Food and art have gone together for a long time, and now art will help feed the hungry in a new project by Moore MFA student Steve Mogck.
Called Sated (The Food Container Project), Mogck and other artists are painting images on handmade food containers to help bring awareness of the issue of hunger in the Philadelphia region. Money raised from the sale of the art and custom-designed shirts will benefit Philabundance, a nonprofit food bank serving the Philadelphia region. The culmination of the project is an art show Friday, December 7, 6 – 9 pm in the Hot Bed space of James Oliver Gallery in Philadelphia. Mogck hopes to raise $30,000.
“I felt like it was something I can deliver to people as far as something that I’ve been through,” Mogck said. “And there’s a lot of people I know close to me that have been through (hunger).”
ISSUE OF HUNGER
Mogck got the idea to create the containers, which look like Chinese food takeout boxes, by writing a blog as an assignment in his Technologies of Art class at Moore, taught by Asher Barkley. Then Mogck took the Ethical Issues class by Jonathan Wallis, PhD.
“I started exploring where the food container came from,” said Mogck, who is a student in Moore’s Master of Fine Arts in Socially-Engaged Studio Art program. The type of container he’s using as art was originally called an oyster pail, a leak-proof version created in the late 1800s in America for carrying home shucked oysters. “What can I do with these containers as far as my major goes, as far as my social engagement, my responsibility to a community?”
He began looking at charities, and chose Philabundance.
“There’s a lot of people that will not want to admit that they’ve ever been hungry, and that’s something I could identify with,” Mogck said. “I feel like I’ve been very lucky, very privileged throughout my life, but there are those times where, whether you’re by yourself, you’re living on your own, you’re in school full time, you’re hungry and you just can’t find money to scrape together.”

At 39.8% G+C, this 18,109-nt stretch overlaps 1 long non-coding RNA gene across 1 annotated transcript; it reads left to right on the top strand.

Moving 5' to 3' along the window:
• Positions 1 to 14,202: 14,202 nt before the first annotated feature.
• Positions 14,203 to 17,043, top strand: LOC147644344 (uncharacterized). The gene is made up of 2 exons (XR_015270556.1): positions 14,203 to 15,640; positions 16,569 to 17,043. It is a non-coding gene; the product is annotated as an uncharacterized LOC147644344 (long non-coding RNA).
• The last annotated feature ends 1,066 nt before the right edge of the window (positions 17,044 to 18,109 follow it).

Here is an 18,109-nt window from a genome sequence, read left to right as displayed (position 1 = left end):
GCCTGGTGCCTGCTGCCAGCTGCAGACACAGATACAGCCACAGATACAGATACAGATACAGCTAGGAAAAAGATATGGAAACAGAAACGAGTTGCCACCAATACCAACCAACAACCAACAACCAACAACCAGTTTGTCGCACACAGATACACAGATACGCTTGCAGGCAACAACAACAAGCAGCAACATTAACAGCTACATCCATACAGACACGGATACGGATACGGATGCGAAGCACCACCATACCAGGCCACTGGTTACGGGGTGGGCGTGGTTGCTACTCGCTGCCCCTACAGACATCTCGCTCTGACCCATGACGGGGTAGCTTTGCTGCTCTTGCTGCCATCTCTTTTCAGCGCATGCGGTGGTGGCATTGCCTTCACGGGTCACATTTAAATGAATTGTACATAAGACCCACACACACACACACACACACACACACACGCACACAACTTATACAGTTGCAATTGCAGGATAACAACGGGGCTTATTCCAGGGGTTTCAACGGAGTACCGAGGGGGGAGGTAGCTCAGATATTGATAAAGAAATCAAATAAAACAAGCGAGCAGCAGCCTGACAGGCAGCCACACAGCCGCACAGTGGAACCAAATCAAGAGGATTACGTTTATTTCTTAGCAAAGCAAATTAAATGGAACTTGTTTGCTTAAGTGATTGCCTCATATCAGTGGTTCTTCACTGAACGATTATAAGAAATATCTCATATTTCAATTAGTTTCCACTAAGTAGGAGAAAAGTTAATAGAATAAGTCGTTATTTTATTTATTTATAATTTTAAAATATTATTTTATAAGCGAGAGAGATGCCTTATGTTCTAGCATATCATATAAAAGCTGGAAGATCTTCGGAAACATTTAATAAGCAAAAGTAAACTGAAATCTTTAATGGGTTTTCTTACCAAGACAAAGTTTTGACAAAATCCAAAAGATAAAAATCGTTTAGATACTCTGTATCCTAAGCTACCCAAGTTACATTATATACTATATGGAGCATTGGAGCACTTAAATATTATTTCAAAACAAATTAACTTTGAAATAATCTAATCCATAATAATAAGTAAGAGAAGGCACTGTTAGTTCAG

Each of the 117 containers is an original piece of artwork by Mogck and 16 other artists, including fellow graduate students as well as Moore faculty members. Mogck’s hand-painted pieces are stark black and white images of celebrities and sports figures, like Andy Warhol, Elvis, Stevie Ray Vaughn, the Robot from the TV show Lost in Space, and Philadelphia Flyers left winger James van Riemsdyk. Mogck recently was able to get van Riemsdyk to sign the container that depicts him.
“From living in New York City, I have no problem approaching professional athletes,” he said. He also has a background in doing sports illustrations and portraits.
The containers come in two sizes, and are built by folding high-quality water-color paper. The images are painted onto the paper before folding.
“I’m using my training in illustration to push it forward to the next level as far as my training now in social engagement in this program,” he said.
STEVE THE ARTIST
“Art was one of the only things I was ever really good at,” said Mogck, who grew up in Cape May, N.J. “I was horrible at math, I just found myself always drawing, and my mom helped nurture that.” He attended the Joe Kubert School of Cartoon and Graphic Art, and did work for Marvel Comics, movies and television commercials. He studied illustration at the Pratt Institute, but left to work as a storyboard artist for movies and commercials. The idea of not having a degree bothered him, so he moved from New York to Pennsylvania with his wife and graduated from West Chester University with a BFA in Studio Arts.
After graduation, he showed his work in galleries, but felt something was missing in his education, and applied to Moore. He will graduate in spring 2019.
In addition to working as an artist, Mogck teaches 5- to 8-year-olds in an art program in Havertown.
“I want to have an impact on kids who want to be artists,” he said. “I would never give that class up. I feel very fortunate to do that.”
STEVE THE CURATOR
Putting Sated together required Mogck to learn how to curate a show. He got other artists involved with the project, got approval from Philabundance, and secured Troegs Brewing and Morimoto restaurant as sponsors for the event.
“There’s a lot of different things that have gone into this and it’s my very first fundraiser,” he said. “It’s been an ongoing challenge, but it’s been very fulfilling.”
Mogck has been showing his work at the James Oliver Gallery for eight years, and that fortuitous connection has helped Sated come to life.
“Without the space, without James, none of this would have happened,” he said.